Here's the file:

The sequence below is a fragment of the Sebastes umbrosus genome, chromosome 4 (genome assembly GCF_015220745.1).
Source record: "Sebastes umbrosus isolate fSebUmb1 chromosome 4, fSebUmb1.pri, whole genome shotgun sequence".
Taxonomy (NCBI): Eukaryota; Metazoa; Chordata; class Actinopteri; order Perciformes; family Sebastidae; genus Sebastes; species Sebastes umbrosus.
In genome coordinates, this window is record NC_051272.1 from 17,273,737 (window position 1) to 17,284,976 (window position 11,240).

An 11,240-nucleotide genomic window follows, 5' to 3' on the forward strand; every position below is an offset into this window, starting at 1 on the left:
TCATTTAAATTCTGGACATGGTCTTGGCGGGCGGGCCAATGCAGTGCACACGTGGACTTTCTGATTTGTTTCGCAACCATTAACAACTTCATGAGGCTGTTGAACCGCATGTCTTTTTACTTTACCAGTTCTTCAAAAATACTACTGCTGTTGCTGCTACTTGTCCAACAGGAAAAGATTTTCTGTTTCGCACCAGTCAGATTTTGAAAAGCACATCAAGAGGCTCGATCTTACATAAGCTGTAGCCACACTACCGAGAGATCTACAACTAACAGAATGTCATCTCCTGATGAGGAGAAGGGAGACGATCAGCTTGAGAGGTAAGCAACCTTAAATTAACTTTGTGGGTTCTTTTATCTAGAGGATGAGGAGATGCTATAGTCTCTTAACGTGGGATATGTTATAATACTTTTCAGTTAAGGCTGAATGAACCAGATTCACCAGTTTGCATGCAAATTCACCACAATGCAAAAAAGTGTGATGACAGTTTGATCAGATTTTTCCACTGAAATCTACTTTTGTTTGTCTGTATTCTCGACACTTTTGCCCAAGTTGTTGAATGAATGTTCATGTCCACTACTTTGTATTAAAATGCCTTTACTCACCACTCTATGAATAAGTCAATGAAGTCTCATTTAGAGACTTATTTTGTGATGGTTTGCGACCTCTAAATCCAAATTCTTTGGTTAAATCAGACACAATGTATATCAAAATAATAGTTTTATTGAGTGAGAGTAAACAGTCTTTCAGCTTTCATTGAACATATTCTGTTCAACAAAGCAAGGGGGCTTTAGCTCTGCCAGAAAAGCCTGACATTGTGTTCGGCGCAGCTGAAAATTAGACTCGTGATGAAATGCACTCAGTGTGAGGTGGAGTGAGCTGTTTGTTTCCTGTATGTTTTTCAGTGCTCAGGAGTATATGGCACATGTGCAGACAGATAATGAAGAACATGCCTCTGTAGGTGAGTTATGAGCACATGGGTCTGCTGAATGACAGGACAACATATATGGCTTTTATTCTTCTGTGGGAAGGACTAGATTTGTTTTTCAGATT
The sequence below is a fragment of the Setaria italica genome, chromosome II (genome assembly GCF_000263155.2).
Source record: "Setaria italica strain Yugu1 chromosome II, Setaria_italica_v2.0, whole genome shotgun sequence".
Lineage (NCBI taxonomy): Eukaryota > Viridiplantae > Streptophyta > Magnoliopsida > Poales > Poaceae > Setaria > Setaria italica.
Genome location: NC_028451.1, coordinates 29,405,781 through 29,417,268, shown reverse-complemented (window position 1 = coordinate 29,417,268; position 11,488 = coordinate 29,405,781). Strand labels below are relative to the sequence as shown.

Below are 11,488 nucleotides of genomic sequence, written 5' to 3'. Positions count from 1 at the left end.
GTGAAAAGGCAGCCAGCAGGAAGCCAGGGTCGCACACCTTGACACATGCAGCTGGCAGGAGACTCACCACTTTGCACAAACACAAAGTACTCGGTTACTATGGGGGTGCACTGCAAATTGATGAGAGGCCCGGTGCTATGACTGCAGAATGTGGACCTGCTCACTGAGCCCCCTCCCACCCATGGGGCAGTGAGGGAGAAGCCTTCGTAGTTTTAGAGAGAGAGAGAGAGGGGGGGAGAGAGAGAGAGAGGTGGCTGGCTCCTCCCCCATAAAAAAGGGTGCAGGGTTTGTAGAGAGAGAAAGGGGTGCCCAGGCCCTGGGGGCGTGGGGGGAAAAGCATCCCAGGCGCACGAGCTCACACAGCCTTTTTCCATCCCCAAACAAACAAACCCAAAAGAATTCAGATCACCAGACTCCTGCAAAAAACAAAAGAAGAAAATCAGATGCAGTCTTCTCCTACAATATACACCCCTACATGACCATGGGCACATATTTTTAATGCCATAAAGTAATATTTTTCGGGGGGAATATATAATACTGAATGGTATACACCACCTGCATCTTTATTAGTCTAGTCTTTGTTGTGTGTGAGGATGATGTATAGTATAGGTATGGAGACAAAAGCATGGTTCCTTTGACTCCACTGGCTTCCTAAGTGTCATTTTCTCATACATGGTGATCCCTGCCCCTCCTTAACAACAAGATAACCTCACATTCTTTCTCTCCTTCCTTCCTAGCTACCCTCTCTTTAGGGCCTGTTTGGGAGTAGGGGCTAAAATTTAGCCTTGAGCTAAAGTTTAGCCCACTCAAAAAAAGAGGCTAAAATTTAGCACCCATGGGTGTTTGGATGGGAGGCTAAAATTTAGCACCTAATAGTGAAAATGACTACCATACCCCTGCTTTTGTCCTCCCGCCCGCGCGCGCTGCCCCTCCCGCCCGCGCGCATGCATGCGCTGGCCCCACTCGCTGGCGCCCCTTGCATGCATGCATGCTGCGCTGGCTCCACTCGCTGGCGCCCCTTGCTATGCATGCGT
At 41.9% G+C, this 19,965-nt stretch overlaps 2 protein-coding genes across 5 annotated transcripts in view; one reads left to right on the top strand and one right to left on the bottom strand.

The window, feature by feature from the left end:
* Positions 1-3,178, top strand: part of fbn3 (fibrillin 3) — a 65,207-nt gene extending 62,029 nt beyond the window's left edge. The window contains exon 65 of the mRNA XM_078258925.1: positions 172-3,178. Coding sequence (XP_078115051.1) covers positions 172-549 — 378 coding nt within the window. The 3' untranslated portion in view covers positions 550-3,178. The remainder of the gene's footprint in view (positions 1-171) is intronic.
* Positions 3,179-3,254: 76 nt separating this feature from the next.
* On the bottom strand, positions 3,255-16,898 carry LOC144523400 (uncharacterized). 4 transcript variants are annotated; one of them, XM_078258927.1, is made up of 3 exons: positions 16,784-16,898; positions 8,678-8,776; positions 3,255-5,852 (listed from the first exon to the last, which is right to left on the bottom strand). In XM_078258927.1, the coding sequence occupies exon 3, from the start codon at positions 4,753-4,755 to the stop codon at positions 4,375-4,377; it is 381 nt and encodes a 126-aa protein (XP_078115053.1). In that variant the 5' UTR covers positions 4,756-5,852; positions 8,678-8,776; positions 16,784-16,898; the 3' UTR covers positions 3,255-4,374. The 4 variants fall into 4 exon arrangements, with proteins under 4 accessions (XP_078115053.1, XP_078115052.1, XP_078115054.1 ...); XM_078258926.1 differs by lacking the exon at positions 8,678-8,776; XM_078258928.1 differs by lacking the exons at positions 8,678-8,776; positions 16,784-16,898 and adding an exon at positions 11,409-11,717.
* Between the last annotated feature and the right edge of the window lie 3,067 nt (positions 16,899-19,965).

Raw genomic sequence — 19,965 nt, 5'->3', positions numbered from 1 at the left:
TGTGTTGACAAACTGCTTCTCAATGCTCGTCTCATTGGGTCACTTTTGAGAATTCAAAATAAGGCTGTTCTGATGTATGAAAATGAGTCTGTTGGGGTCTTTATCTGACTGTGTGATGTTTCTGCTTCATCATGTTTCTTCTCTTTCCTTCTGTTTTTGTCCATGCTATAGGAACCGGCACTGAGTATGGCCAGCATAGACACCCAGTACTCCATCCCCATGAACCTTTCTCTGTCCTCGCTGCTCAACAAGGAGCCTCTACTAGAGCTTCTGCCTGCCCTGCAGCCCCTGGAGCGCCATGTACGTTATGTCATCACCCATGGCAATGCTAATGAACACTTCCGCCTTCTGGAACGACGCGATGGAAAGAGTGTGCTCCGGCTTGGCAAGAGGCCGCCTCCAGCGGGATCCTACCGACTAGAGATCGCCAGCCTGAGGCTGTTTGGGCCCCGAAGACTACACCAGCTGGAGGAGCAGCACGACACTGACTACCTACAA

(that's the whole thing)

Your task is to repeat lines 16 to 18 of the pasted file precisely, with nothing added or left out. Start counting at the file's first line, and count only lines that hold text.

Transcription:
* Positions 3,179-3,254: 76 nt separating this feature from the next.
* On the bottom strand, positions 3,255-16,898 carry LOC144523400 (uncharacterized). 4 transcript variants are annotated; one of them, XM_078258927.1, is made up of 3 exons: positions 16,784-16,898; positions 8,678-8,776; positions 3,255-5,852 (listed from the first exon to the last, which is right to left on the bottom strand). In XM_078258927.1, the coding sequence occupies exon 3, from the start codon at positions 4,753-4,755 to the stop codon at positions 4,375-4,377; it is 381 nt and encodes a 126-aa protein (XP_078115053.1). In that variant the 5' UTR covers positions 4,756-5,852; positions 8,678-8,776; positions 16,784-16,898; the 3' UTR covers positions 3,255-4,374. The 4 variants fall into 4 exon arrangements, with proteins under 4 accessions (XP_078115053.1, XP_078115052.1, XP_078115054.1 ...); XM_078258926.1 differs by lacking the exon at positions 8,678-8,776; XM_078258928.1 differs by lacking the exons at positions 8,678-8,776; positions 16,784-16,898 and adding an exon at positions 11,409-11,717.
* Between the last annotated feature and the right edge of the window lie 3,067 nt (positions 16,899-19,965).